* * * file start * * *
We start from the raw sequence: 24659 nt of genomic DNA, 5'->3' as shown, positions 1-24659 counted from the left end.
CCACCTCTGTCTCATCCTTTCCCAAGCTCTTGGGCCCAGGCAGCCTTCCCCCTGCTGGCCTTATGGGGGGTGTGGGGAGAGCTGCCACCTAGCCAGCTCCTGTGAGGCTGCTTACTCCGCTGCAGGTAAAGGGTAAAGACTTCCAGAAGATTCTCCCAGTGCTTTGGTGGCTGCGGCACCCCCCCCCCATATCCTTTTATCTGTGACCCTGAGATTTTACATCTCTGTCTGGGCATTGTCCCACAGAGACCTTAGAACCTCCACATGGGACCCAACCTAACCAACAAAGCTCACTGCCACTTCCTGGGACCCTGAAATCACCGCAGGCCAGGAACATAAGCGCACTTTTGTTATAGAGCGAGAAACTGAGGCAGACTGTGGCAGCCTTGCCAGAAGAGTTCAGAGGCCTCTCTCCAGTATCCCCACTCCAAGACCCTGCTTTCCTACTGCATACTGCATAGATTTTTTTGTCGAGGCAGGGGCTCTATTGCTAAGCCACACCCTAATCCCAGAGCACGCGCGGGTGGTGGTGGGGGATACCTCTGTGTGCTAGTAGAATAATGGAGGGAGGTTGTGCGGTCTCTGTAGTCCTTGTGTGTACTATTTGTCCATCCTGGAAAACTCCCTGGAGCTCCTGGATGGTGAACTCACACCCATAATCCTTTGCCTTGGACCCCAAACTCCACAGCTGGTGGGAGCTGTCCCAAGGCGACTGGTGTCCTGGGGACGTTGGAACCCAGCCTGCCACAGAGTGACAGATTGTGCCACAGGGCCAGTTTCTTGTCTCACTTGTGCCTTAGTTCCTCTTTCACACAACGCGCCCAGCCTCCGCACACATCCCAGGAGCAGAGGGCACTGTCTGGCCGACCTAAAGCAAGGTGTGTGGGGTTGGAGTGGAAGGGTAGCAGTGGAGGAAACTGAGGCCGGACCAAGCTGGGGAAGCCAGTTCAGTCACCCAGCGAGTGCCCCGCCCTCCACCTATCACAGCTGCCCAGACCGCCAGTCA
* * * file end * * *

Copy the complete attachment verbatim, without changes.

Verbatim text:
We start from the raw sequence: 24659 nt of genomic DNA, 5'->3' as shown, positions 1-24659 counted from the left end.
CCACCTCTGTCTCATCCTTTCCCAAGCTCTTGGGCCCAGGCAGCCTTCCCCCTGCTGGCCTTATGGGGGGTGTGGGGAGAGCTGCCACCTAGCCAGCTCCTGTGAGGCTGCTTACTCCGCTGCAGGTAAAGGGTAAAGACTTCCAGAAGATTCTCCCAGTGCTTTGGTGGCTGCGGCACCCCCCCCCCATATCCTTTTATCTGTGACCCTGAGATTTTACATCTCTGTCTGGGCATTGTCCCACAGAGACCTTAGAACCTCCACATGGGACCCAACCTAACCAACAAAGCTCACTGCCACTTCCTGGGACCCTGAAATCACCGCAGGCCAGGAACATAAGCGCACTTTTGTTATAGAGCGAGAAACTGAGGCAGACTGTGGCAGCCTTGCCAGAAGAGTTCAGAGGCCTCTCTCCAGTATCCCCACTCCAAGACCCTGCTTTCCTACTGCATACTGCATAGATTTTTTTGTCGAGGCAGGGGCTCTATTGCTAAGCCACACCCTAATCCCAGAGCACGCGCGGGTGGTGGTGGGGGATACCTCTGTGTGCTAGTAGAATAATGGAGGGAGGTTGTGCGGTCTCTGTAGTCCTTGTGTGTACTATTTGTCCATCCTGGAAAACTCCCTGGAGCTCCTGGATGGTGAACTCACACCCATAATCCTTTGCCTTGGACCCCAAACTCCACAGCTGGTGGGAGCTGTCCCAAGGCGACTGGTGTCCTGGGGACGTTGGAACCCAGCCTGCCACAGAGTGACAGATTGTGCCACAGGGCCAGTTTCTTGTCTCACTTGTGCCTTAGTTCCTCTTTCACACAACGCGCCCAGCCTCCGCACACATCCCAGGAGCAGAGGGCACTGTCTGGCCGACCTAAAGCAAGGTGTGTGGGGTTGGAGTGGAAGGGTAGCAGTGGAGGAAACTGAGGCCGGACCAAGCTGGGGAAGCCAGTTCAGTCACCCAGCGAGTGCCCCGCCCTCCACCTATCACAGCTGCCCAGACCGCCAGTCA